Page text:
Why Project Play recommends equal playing time for kids

CoverSoccer.jpg

By Jon Solomon

jon.solomon@aspeninstitute.org

My co-coach Brian and I looked at each other with concern. Our under-9 boys soccer team trailed 1-0 halfway through a 25-minute tournament semifinal game, and the clock was ticking without us generating much offense.

To that point, we had treated the entire season with fun and development as the backbone philosophies for the team, which included our sons. I still wear the scars of my oldest son Daniel declaring he was “retiring” from baseball at age 6 – a stunning and heartbreaking remark from a child that age. It was the result of Daniel getting stuck in the outfield almost all season in an absurdly competitive T-ball league, where parents yelled at umpires and each other, games got delayed 20 minutes to settle disputes, and coaches felt pressured to win.

Daniel has barely played team sports since T-ball. I vowed to myself that his younger brother Josh, and any kids I ever coach, would be different.

That means, among other measures, equal playing time. Every soccer game last fall, I pulled out my iPhone stopwatch and subbed players roughly every five minutes in a 50-minute game. With a 13-player roster for 7 v. 7 soccer, we looked like hockey players making line shifts. We also tried to mix up roles and distribute opportunities in a fair manner. If a kid played defense one shift, he moved to offense the next.

Then came the semifinals. Brian and I decided to keep our best players in for the remainder of the game and on offense. We justified to ourselves that the chance for all of the kids to play one more game outweighed equal playing time. It was defensible logic. In truth, we also got caught up in the competitiveness of the game and seeing third-graders want to win.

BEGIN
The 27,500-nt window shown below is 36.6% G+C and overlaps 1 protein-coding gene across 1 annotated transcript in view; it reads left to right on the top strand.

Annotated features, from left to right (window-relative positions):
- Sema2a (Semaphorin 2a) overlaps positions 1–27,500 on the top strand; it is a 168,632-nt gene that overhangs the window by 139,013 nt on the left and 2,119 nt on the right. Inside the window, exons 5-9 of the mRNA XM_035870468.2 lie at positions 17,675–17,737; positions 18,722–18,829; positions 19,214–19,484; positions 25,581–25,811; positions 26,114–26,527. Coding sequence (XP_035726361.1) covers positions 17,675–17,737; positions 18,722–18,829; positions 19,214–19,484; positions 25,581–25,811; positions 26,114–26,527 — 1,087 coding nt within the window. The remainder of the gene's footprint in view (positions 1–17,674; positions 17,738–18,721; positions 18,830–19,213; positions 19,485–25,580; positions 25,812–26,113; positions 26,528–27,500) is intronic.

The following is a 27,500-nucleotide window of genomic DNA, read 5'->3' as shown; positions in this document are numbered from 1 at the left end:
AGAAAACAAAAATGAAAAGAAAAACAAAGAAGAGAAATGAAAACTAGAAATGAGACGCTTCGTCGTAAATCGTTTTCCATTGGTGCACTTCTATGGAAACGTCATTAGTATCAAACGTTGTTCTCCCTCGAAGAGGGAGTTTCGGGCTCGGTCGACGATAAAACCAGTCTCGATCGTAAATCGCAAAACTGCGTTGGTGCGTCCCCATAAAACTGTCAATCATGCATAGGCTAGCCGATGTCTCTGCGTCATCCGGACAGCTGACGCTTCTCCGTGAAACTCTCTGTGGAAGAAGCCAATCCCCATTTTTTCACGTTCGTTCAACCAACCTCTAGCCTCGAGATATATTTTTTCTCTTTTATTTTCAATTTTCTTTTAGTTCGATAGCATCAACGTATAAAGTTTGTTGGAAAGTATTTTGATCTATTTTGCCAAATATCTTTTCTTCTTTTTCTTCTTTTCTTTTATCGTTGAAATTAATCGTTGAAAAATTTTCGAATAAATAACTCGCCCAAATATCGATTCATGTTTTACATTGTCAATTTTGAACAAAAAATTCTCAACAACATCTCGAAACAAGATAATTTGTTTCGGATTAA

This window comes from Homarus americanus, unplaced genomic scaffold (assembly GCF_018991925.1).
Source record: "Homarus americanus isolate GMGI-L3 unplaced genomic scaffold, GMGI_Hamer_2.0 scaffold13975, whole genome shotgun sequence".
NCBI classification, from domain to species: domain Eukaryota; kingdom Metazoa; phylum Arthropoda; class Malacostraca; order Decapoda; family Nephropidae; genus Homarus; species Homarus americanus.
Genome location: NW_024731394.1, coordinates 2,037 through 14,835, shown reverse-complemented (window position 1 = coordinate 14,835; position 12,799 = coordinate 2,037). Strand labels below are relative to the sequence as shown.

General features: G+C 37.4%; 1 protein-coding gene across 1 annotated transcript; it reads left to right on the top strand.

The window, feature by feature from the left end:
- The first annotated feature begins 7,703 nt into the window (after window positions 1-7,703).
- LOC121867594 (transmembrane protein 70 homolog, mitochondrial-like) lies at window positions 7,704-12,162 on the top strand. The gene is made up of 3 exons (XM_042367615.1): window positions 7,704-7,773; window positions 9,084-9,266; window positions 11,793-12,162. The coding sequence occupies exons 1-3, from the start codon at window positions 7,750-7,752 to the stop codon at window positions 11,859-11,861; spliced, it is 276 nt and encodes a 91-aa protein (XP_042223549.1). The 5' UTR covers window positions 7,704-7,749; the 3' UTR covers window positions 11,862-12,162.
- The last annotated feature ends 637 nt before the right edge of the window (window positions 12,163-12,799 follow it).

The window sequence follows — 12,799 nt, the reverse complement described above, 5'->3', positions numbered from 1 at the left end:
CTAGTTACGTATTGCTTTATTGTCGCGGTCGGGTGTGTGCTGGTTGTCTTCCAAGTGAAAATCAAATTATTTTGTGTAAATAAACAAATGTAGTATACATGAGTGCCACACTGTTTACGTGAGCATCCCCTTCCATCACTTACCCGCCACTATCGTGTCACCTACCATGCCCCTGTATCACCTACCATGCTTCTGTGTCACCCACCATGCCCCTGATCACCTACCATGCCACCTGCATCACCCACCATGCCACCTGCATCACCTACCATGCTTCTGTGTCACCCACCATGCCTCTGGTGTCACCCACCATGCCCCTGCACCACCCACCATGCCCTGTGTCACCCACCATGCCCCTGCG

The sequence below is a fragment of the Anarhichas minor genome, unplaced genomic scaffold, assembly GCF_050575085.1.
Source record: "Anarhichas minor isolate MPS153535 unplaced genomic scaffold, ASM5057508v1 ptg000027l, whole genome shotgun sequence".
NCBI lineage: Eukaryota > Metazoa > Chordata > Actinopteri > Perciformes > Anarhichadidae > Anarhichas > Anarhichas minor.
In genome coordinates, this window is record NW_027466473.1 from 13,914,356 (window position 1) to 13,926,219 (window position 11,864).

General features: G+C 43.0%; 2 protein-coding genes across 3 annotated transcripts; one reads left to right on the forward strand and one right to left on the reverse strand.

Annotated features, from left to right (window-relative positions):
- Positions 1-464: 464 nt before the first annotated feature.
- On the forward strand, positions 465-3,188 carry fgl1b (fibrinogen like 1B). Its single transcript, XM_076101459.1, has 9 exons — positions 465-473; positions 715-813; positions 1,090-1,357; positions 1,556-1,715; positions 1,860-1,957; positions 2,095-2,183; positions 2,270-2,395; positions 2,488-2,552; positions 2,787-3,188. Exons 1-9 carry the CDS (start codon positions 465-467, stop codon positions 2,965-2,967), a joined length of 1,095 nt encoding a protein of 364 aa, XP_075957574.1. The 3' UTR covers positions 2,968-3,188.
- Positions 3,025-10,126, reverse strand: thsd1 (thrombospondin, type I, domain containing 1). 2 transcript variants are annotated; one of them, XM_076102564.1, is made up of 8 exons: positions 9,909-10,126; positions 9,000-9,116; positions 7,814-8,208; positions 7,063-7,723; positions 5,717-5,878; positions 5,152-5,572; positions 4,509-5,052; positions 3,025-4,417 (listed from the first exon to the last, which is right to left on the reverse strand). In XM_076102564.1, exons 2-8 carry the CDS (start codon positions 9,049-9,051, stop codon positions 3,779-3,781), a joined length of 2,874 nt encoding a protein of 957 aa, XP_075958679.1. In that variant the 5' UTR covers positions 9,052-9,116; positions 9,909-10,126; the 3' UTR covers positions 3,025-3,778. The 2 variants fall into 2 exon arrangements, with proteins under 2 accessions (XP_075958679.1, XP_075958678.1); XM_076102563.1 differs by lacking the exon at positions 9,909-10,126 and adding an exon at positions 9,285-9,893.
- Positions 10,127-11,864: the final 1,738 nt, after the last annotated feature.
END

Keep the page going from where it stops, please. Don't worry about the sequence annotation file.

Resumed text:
There’s a time to sort the weak from the strong in sports. It’s not before kids grow into their bodies, minds and true interests.

Through age 12, at least, the Aspen Institute’s Project Play recommends that sports programs invest in every kid equally. That includes playing time – a valuable developmental tool that too many coaches assign based on player skill level and the score of the game. You will see this recommendation reflected in our Parent Checklists and companion videos.

The argument is simple for equal playing time: Research shows that what kids want out of a sports experience is both action and access to the action. Getting stuck at the end of the bench does not foster participation. And we all know greater participation is sorely needed in youth sports. Only 37 percent of kids ages 6 to 12 regularly played team sports in 2016, down from 45 percent in 2008, according to data from the Sports & Fitness Industry Association in the Aspen Institute’s State of Play 2017 report.

Kids who quit sports often do so because of lack of playing time, which can be a result of lack of confidence. Confidence is a byproduct of proper preparation and adults who believe in the players, according to IMG Academy Head of Leadership Development James Leath.

“From a small child to the world’s greatest athlete, those who are confident are confident because they have taken thousands of shots, tried and failed many times, then tried again and got it right,” Leath said.

Playing time shouldn’t be earned at younger ages. It should be paid forward to develop a future athlete.

According to a 2014 study by George Washington University, 9 out of 10 kids said their No. 1 reason for playing sports is to have fun. Getting playing time was one of their top definitions of having fun. Winning was ranked No. 48. In another study, the Josephson Institute found that 90 percent of children would rather play on a losing team than sit on the bench on a winning team.

Academic research in psychology, physiology and sociology suggests that equal playing time is needed for younger age groups, though this topic is rarely discussed in literature. In 2017, Norwegian scientist Torbjørn Lorentzen tackled the question from an academic perspective in a published article, “Allocation of playing time within team sports – a problem for discussion.”

Lorentzen identified two types of ways to organize teams. One is performance-oriented, which focuses on using athletes who have the best skills in order to compete and win. The other is mastery-oriented, which typically views sports as a learning process and allows equal playing time since athletes are not differentiated by skill.